The first of several packages mailed by a man who shot three people at a Florida State University library was delivered in Texas and is in the hands of the FBI, the agency said Friday.
Authorities thought the packages could contain videos and journals from Myron May, who was killed by police officers outside the library Thursday, according to a law enforcement official who spoke on condition of anonymity because that person wasn't authorized to release information about the case.
Shauna Dunlap, FBI special agent in Houston, declined to provide details on the nature of the package or the recipient, referring questions to the Tallahassee Police Department.
"The package did not pose a hazardous threat to the public," Dunlap said. "However, it is going to be part of the ongoing investigation."
The U.S. Postal Inspection Service also said the packages weren't a threat and said they were flat-rate, priority mail envelopes.
Police obtained videos and journals Thursday that indicate May feared he was being watched and targeted by the government. Tallahassee Police Chief Michael DeLeo said May was trying to get that message out.
May sent friends messages before the shooting saying they could expect packages Friday. Authorities were trying to intercept them, but they weren't sure where each of the packages was to be delivered. They believe they are being sent to several states.
May graduated from Florida State in 2005 and earned a law degree at Texas Tech University. He worked as a lawyer in Texas and New Mexico before returning about three weeks ago to Florida. He has family in Ohio, where he was born.
May posted on his Facebook page links to information on alleged government mind-reading and he believed the government was spying on him. He made rambling statements to police and a former girlfriend. He abruptly quit his job and headed back to Florida, staying with friends and giving no hint about his violent plans until early Thursday when he headed to his alma mater.
"Mr. May's sense of being and place in our community was not what most people would refer to as a normal," DeLeo said Thursday. "He had a sense of crisis and he was searching for something."
At Strozier Library, about 450 students were studying when May showed up and opened fire. When police arrived, the 31-year-old alumnus had wounded two students and an employee and reloaded a .380 semi-automatic pistol. He refused to put down the weapon and a gun battle erupted. Between May and police, 30 rounds were fired.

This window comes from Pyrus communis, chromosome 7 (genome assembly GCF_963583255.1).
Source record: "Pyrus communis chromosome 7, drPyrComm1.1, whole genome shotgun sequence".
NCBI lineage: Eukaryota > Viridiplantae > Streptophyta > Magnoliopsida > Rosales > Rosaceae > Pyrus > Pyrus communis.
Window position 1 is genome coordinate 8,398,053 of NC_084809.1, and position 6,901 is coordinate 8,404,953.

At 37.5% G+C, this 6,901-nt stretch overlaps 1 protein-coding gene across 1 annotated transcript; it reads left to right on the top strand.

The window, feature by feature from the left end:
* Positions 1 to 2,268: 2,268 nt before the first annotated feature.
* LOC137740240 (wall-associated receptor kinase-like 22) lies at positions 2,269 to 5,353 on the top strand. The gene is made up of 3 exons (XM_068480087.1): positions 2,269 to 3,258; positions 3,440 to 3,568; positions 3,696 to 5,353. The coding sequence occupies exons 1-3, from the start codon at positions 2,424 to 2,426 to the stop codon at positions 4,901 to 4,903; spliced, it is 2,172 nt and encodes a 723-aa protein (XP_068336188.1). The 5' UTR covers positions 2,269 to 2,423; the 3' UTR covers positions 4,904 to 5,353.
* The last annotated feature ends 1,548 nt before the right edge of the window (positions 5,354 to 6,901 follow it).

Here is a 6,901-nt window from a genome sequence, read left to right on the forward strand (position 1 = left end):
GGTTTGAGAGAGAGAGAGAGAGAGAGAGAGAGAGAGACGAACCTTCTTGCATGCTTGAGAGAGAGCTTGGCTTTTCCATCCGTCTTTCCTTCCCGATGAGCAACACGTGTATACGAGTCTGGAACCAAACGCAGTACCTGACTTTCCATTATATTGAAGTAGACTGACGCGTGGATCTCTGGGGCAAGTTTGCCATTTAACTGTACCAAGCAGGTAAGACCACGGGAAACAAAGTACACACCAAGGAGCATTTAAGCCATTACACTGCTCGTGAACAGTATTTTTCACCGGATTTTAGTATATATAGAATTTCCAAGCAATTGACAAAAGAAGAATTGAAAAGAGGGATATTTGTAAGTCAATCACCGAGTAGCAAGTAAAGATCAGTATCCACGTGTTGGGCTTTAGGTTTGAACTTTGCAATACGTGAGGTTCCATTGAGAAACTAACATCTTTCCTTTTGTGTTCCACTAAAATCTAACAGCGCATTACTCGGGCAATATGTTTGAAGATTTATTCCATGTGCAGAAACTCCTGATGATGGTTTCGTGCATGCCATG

May didn't get past the lobby, but the sound of gunfire set off screams among students, who scrambled for cover among the bookshelves and barricaded themselves in rooms.
Vice President of Student Affairs Mary Coburn said Friday that a security system was put in place at the library after May graduated. It requires a student to swipe a student ID in order to get past a turnstile. May apparently was unable to move further into the library because of the obstacle.
Florida State President John Thrasher greeted students Friday as the library reopened with a heavy police presence.
Friends called May sweet, smart and understated. He returned to Florida to get a new start in life.
"His fraternity nickname was `Sensitive Joe' and it was fitting," said state Rep. Matt Gaetz, who belonged to the same Florida State political club as May. "I was so surprised that someone with this docile nature would have something happen in their lives that would have this outcome."
There were signs of his unraveling.
Police in Las Cruces, New Mexico, said a former girlfriend called to report he came to her home uninvited and claimed police were bugging his house and car. Danielle Nixon told police May recently developed "a severe mental disorder."
"Myron began to ramble and handed her a piece to a car and asked her to keep it because this was a camera that police had put in his vehicle," a police report said.
Police were still going through May's writings and social media posts, but it was clear something was wrong.
"Mr. May had a written journal and videos where he expressed fears of being targeted and that he wanted to bring attention to this issue of targeting," DeLeo said. "Mr. May was in a state of crisis."
Abigail Taunton, who runs a foster home in the Florida Panhandle, let May stay in a guest house. She knew him as a teenager who moved to rural Wewahitchka in the Florida Panhandle to live with his grandmother after having problems with his parents in Ohio.
"We're just all astounded," Taunton said. "Obviously, he was not in his right mind."
May was licensed to practice law in Texas and New Mexico and Taunton said he was preparing to take the Florida bar exam in February.
"He was having some financial issues and moved back home and decided he'd come back to Florida to work," she said. "My heart's broken."
In New Mexico, Third Judicial District Attorney Mark D'Antonio said May worked for his office as a junior attorney from Jan. 18 until his unexpected resignation Oct. 6. He said he didn't know why May stepped down, leaving a formal resignation letter on his desk.
"He performed his job with great distinction," D'Antonio said at a news conference. "He was friendly and kind. Everyone liked him."